How to Get Kids to Sleep in Their Own Bed
Kids are creatures of habit, and one of the hardest habits to break is co-sleeping (or its equally frustrating cousin, the crawl-into-your-bed-in-the-middle-of-the-night habit). But fortunately, this can also work in a parent’s favor; by using kids’ natural inclination for routine and consistency to your advantage, you can slowly get a child to sleep in their own bed by creating a habit out of the alternative.
The catch: it will take time.
There is no right or wrong age at which to make the transition from co-sleeping to sleeping alone. Babies’ and young kids’ sleep is an ever-shifting landscape; the moment one frustrating phase ends, another one may begin. From trouble falling asleep alone, to night terrors; from bed-wetting, to under-the-bed monster fears; from basic procrastination, to clinginess, early childhood is filled with various stages of sleep dramas as children grow into mature sleep habits.
Given that, the key is to create a transitional routine that work for your specific child, at their specific stage, that you can use again during the next set of (unknown) sleep stages. It’s not one-size-fits all; the routine you create with your child might look different from someone else’s. Yet, they can both be successful, if a few guiding principles are kept in mind.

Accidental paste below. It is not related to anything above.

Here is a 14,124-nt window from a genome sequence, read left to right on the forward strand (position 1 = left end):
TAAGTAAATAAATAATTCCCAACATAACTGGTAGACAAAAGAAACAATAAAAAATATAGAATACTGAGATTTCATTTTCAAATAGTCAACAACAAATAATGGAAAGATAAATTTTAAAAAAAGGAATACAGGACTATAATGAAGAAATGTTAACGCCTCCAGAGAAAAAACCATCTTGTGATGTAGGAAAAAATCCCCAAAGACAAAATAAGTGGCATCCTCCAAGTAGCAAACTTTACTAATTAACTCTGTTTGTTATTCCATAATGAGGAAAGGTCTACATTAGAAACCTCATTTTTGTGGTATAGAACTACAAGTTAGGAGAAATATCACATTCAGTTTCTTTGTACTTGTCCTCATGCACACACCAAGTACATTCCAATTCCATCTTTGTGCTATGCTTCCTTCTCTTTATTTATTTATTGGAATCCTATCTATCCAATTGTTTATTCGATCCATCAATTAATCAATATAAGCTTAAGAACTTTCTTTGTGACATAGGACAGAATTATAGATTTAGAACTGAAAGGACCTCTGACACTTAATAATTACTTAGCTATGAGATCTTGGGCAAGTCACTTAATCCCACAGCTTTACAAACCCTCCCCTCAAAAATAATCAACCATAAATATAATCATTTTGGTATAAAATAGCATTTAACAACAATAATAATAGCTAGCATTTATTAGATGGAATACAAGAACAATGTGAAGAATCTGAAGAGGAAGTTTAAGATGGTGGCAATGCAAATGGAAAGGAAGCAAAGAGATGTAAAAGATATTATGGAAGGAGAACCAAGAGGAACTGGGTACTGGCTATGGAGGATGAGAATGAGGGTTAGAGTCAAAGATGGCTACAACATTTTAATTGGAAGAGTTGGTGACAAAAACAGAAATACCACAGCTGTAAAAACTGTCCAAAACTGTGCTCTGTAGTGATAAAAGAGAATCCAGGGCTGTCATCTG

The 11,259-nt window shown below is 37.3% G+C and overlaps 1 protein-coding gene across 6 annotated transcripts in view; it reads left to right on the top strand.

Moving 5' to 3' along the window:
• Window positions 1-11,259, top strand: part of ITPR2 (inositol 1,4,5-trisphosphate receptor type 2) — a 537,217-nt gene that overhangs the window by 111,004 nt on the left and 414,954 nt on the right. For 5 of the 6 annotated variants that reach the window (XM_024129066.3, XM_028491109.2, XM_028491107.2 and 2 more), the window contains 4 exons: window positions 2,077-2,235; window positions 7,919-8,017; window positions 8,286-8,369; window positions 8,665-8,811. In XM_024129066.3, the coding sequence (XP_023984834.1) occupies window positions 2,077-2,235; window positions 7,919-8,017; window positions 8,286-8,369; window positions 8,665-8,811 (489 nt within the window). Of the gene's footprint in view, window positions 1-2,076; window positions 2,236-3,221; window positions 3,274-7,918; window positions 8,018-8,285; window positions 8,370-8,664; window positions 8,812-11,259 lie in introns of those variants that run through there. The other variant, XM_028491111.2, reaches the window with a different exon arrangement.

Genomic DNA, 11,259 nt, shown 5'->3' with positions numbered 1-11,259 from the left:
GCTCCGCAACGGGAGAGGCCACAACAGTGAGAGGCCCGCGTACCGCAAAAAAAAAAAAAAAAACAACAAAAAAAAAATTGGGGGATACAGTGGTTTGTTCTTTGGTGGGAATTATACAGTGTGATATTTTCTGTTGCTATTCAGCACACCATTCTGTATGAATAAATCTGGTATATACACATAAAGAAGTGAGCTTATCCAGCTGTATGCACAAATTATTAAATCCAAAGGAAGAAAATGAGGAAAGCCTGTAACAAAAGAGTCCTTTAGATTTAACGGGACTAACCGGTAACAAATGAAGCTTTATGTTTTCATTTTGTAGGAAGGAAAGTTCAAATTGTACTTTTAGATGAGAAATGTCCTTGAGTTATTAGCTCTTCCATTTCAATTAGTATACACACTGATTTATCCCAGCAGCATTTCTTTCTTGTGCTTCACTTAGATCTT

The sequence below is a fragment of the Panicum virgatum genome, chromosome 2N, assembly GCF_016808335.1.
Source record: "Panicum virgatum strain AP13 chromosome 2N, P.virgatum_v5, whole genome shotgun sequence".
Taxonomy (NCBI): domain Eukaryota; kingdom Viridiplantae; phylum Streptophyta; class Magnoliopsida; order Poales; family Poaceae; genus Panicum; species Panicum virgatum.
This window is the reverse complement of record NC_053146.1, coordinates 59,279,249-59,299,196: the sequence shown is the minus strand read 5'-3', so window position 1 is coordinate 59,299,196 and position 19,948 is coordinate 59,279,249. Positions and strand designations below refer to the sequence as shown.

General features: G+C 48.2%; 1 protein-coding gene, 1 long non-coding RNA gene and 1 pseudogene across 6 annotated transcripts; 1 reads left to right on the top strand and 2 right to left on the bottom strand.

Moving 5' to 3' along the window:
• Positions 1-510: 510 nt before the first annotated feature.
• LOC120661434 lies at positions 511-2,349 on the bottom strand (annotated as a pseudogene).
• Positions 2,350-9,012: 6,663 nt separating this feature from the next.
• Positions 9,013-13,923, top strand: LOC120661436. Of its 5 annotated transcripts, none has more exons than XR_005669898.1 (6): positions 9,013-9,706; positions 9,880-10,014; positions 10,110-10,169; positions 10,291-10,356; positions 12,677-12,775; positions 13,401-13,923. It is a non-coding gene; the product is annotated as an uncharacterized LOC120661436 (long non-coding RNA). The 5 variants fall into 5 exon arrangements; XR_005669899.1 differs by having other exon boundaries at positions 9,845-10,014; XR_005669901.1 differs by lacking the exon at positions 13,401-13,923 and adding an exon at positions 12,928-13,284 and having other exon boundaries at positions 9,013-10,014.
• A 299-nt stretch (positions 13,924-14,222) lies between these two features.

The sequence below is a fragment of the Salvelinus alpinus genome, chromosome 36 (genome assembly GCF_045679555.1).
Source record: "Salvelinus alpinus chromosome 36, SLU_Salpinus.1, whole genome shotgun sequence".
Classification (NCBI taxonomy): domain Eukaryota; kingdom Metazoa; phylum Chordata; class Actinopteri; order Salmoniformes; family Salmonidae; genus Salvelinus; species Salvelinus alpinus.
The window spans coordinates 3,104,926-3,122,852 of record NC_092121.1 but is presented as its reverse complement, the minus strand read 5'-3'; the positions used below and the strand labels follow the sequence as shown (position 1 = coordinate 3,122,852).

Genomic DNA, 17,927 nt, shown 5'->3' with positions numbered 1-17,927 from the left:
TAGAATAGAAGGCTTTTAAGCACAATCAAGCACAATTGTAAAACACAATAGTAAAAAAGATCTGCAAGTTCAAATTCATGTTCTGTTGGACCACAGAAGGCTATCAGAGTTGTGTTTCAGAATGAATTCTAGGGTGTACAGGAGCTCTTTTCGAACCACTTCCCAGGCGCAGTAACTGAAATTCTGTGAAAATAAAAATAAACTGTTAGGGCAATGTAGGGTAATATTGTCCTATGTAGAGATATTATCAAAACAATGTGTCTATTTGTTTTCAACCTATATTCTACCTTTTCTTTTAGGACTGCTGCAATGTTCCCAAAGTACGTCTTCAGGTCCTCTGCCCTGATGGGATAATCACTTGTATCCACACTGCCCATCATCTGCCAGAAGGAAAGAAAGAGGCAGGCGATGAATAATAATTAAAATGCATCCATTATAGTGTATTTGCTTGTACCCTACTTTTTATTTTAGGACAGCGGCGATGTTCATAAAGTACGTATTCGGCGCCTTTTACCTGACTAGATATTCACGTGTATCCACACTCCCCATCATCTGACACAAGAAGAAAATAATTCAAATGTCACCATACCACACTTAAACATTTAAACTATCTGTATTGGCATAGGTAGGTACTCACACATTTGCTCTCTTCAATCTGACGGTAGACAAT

Guiding principles for getting kids to sleep in their own beds
Getting kids to accept sleeping in their own beds is largely a framing issue. If you present it as something negative — for example, “Mommy and daddy don’t want you in their bed. You need to go away and let us sleep” — don’t be surprised if it doesn’t sound that exciting. By presenting independent sleep as a normal, expected, and exciting part of growing up, you can consistently reinforce the idea that falling asleep in your own room is something really exciting that only big kids get to do — raising your likelihood for success.
Most kids will take to a big change like this more easily with a gradual approach, such as a parent staying in their room until they fall asleep for the first few weeks. The important thing is to create a transition that takes place in the child’s own room. It’s tempting to let them fall asleep in your bed, and then move them when they’re already asleep, but people of all ages tend to feel disoriented when they wake up in a different place than they were expecting, so moving sleeping kids can actually be counter-productive. You can make small changes to their bedrooms, such as introducing a nightlight for fear of the dark, to make the shift to the bedroom seem less daunting.
The hardest part of parenting is following your own rules when you’re sleep-deprived and frustrated. But when you’re trying to change a habit, it’s important to stick to the rules you’ve created. That means if you’ve said that your kid has to stay in their own bed, you don’t change your mind no matter how much they whine, or what time of the night it is. If you want to create exceptions to the rules — for instance, that they’re allowed to sleep in your bed when they’re sick, or one day a week — discuss them with your child in advance; don’t cave in the moment.